Recently on a specific forum, a new database was released containing Linkedin account information. This database supposedly contains at least 700 million account details, though there have been postings claiming that there are more details in addition to those 700 million. The information that was released seems to be accurate, but it is impossible to tell if the entire database is real, as the database is locked behind a paywall. The information also seems to primarily be gathered through a python scraper or similar method and does not contain account passwords. However, it does contain physical location information and a number of other personal details. I won't link the sale thread, but here are a few articles describing the situation. Privacy sharks, Restore privacy, Business Today.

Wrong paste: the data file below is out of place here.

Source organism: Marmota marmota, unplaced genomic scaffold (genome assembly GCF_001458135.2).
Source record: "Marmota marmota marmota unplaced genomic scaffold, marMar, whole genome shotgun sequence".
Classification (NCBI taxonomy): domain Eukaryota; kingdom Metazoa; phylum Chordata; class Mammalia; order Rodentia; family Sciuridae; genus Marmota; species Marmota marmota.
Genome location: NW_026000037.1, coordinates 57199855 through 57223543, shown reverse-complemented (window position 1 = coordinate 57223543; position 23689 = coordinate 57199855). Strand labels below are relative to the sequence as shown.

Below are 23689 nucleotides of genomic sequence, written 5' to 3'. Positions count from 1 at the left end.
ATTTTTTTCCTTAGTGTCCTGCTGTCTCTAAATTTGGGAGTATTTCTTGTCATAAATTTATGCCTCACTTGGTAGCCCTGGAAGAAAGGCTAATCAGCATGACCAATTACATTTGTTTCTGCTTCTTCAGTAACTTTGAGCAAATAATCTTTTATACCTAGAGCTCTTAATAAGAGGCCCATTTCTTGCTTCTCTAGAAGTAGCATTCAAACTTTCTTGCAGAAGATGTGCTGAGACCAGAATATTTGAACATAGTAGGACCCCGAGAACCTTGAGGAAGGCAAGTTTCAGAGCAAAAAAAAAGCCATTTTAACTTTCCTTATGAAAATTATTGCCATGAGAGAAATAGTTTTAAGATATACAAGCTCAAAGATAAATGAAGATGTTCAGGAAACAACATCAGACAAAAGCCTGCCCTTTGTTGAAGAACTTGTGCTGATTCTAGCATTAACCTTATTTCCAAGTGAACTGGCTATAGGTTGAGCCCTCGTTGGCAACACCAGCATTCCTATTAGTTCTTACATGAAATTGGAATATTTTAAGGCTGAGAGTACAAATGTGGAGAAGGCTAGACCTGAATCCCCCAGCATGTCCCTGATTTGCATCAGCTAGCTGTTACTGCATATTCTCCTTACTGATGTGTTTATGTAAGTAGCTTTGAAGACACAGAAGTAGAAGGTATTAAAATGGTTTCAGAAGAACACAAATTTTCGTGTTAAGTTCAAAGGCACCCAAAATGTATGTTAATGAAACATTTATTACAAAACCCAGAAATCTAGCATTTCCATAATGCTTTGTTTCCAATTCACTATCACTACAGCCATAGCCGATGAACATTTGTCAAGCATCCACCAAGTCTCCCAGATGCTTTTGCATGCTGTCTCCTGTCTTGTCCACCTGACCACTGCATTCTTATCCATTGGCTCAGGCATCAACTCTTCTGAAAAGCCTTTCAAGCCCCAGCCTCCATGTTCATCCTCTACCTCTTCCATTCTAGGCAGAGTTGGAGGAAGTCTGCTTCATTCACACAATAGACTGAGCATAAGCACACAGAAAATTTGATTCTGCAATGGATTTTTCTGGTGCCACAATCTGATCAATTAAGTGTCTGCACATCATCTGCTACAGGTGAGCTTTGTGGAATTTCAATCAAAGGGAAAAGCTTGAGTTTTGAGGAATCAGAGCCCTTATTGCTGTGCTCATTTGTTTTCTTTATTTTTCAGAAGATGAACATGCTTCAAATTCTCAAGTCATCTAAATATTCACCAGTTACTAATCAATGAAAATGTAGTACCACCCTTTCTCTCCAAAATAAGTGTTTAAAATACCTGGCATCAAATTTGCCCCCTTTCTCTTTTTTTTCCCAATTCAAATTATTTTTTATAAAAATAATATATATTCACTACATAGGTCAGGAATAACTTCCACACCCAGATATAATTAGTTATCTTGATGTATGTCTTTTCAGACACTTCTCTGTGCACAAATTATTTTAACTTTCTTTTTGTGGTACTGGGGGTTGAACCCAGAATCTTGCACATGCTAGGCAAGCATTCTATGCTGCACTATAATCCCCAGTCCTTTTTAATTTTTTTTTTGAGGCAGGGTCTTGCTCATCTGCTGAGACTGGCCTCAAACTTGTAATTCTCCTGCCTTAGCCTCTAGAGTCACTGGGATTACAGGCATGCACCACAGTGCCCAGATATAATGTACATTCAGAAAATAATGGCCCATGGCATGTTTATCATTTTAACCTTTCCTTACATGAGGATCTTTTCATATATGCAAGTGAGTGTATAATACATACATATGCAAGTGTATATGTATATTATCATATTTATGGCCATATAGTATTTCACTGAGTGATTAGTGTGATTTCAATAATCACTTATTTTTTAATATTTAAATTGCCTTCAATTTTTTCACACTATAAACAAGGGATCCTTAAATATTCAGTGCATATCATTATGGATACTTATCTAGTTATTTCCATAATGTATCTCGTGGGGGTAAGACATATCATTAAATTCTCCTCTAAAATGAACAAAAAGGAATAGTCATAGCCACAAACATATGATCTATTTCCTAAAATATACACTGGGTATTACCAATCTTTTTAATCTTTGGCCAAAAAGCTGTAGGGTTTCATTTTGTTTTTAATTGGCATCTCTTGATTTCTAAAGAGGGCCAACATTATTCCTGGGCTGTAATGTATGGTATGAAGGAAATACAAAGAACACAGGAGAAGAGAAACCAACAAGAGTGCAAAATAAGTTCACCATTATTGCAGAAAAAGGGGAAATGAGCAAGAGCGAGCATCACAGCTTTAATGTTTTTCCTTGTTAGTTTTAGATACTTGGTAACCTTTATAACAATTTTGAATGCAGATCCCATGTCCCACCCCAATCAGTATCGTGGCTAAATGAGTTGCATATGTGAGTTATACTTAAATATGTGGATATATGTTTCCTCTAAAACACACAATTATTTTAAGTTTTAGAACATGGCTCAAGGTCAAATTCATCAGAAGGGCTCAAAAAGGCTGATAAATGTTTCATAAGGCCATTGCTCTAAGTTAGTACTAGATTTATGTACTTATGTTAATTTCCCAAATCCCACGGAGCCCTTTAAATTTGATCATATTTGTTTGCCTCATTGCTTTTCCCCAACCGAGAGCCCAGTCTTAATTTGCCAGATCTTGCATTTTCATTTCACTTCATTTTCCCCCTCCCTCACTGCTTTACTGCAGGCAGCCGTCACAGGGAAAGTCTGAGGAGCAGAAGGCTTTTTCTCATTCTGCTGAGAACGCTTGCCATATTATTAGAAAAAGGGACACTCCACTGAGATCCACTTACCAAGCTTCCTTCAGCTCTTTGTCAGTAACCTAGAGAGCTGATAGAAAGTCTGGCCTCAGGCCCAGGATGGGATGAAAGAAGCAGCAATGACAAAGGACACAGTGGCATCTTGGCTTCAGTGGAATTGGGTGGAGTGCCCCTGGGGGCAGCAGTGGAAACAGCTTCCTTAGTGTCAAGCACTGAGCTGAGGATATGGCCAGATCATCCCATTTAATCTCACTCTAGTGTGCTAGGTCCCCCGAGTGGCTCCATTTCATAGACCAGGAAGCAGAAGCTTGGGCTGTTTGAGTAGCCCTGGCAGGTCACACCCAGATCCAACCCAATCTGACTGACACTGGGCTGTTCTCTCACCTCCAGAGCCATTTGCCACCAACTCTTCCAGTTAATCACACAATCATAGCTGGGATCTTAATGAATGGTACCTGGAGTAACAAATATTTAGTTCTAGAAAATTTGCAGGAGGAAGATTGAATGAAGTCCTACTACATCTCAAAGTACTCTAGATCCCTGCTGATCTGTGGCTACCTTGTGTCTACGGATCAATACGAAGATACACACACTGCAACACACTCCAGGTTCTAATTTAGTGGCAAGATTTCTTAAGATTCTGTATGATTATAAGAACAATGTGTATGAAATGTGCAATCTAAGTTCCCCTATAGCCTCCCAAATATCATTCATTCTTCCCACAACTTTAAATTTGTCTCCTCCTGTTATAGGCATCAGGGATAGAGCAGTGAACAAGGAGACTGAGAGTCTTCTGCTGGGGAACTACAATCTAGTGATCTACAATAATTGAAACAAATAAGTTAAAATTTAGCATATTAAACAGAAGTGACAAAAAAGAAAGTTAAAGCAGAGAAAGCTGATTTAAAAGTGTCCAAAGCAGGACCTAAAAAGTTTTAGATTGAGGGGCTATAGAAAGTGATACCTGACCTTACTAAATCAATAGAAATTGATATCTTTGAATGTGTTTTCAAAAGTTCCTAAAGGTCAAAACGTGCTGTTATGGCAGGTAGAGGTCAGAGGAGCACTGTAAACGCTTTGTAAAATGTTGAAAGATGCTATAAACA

PGPy is a library for python that enables the creation, storage, and encryption/decryption of PGP keys and files in python. Recently, in a small project to reacquaint myself with python, I used PGPy for key generation and encryption and decryption. That project can be found in my github at https://github.com/lpowell . The goal of the project was to use command-line switches to control the program, and to provide basic encryption and decryption capabilities, along with rot13 and base64 encoding. First, to load in a key use key, _ = pgpy.PGPKey.from_file(keyfilename) . This loads the key from either a binary or ASCII armored file. You can swap out .from_file for .from_blob , if you plan on using a key stored in a string or bytes object rather than a file. In my example code, I pull the key from a file, as I found it to be the simpler method. Next, you'll need to open a file or create a string or bytes object that contains the message you wish to encrypt. We'll call this file